…on the walk out of the valley and drive back into town, there is more time for reflection… marvelling at how these remote farmers and vendor are so closely wired into the movements of the world economy, the steady flow of trekkers and rupees for salt, fuel, and the candies and sodas and other food they sell… marvelling so many times along the way at how old this all feels, sometimes it makes ireland seem just out-of-the-box fresh and new… noticing that I am more of a hiker than a trekker, preferring to come out and be alone with my tent and the mountains rather than bombarded with begging and bartering in a busy but foreign community… having all but bumped into the annapurna range, I think I must really have found the far end of my world, almost exactly 12 timezones from home, run up into the final wall that I will not climb… like I can go home and enjoy hiking around isle royale and colorado that much more for having reached this limit… and noticing that in the end that is why I come out here, to find and test limits… noticing how quickly I move to them, this trip in just a few days it seems to topographical, physical, emotional, and other edges… yes, or maybe i'm just getting older and the limits are closer! ...the magnitude of this landscape and the power and poverty of the people here blow my boundaries wide open… and then there are the guys in pleated dress slacks, black polished shoes and fresh shirts, sometimes walking with women in stunning silks, walking along this barn-stinking pack trail that runs miles up into the hills, but why, how, where, huh? I gotta stop hiking in the jungle.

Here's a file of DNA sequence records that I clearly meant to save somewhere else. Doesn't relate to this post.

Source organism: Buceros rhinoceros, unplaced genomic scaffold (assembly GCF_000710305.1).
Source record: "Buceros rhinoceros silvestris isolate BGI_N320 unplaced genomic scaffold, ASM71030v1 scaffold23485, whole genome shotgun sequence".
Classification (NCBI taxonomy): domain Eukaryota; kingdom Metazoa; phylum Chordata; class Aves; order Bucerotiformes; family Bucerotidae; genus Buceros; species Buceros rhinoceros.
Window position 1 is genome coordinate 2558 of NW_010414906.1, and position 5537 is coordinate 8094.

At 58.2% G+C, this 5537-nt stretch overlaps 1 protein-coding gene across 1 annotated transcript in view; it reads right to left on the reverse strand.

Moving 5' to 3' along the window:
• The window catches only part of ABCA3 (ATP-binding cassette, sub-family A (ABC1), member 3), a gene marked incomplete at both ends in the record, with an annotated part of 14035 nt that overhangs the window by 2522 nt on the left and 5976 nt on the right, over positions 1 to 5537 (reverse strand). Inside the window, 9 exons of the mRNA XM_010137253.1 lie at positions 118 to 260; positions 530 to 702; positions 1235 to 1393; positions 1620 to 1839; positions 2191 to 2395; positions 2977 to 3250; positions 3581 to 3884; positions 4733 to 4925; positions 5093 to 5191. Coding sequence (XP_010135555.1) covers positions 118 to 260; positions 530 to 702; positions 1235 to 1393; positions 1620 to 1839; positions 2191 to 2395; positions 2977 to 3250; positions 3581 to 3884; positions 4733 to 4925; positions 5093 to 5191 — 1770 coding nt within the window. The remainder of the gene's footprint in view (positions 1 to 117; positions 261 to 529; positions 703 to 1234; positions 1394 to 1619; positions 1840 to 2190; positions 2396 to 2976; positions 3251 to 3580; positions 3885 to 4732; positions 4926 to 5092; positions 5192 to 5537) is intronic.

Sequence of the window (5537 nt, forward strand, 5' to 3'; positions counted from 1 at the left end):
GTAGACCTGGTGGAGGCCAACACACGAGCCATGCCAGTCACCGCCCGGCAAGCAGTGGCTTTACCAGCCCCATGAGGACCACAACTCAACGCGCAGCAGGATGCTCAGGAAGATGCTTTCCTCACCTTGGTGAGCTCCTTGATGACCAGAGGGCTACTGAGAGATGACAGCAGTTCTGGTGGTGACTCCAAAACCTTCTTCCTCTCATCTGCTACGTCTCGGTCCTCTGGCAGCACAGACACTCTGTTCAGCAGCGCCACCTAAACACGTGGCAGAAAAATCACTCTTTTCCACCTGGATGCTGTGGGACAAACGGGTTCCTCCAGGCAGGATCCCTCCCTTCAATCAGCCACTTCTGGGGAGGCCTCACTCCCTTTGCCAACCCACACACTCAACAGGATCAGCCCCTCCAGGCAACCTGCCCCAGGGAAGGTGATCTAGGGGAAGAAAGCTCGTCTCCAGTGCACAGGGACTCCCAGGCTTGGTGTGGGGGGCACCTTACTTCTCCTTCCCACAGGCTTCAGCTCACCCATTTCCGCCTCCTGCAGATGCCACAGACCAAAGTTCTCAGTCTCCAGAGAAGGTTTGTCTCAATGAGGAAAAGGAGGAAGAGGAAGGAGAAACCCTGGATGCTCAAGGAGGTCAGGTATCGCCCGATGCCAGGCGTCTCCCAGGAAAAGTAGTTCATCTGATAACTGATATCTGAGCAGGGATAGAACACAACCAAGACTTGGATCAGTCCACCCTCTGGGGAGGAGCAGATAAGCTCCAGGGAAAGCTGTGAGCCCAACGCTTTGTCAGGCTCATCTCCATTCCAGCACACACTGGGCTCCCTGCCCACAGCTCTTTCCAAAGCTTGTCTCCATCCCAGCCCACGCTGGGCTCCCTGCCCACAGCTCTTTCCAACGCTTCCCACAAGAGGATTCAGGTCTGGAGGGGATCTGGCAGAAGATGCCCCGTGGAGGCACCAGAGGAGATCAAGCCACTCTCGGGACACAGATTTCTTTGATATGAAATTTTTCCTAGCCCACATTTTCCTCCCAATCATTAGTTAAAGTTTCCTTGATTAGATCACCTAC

…on the way into Pokhara we are stopped by the military-police checkpoint… while waiting in the line of cars two guys go past on a motorcycle, the guy in back is carrying a mid-sized goat in his lap… a quick shower and off to the airport… an airline name to fit almost any world view… skyline, gorkha, yeti, buddha, cosmic… there are not flight announcements, everybody just watches to see which plane is on the tarmac… the clock is stuck at exactly seven o’clock, but we all keep looking at it… eventually onto a 15-person plane… feels a bit more at the mercy of the winds than usual, flying over green mountain tops, low enough to count small windows in remote villages, but still far below the great white peaks in the northern distance… back in time for dinner and email at bairoling monastery.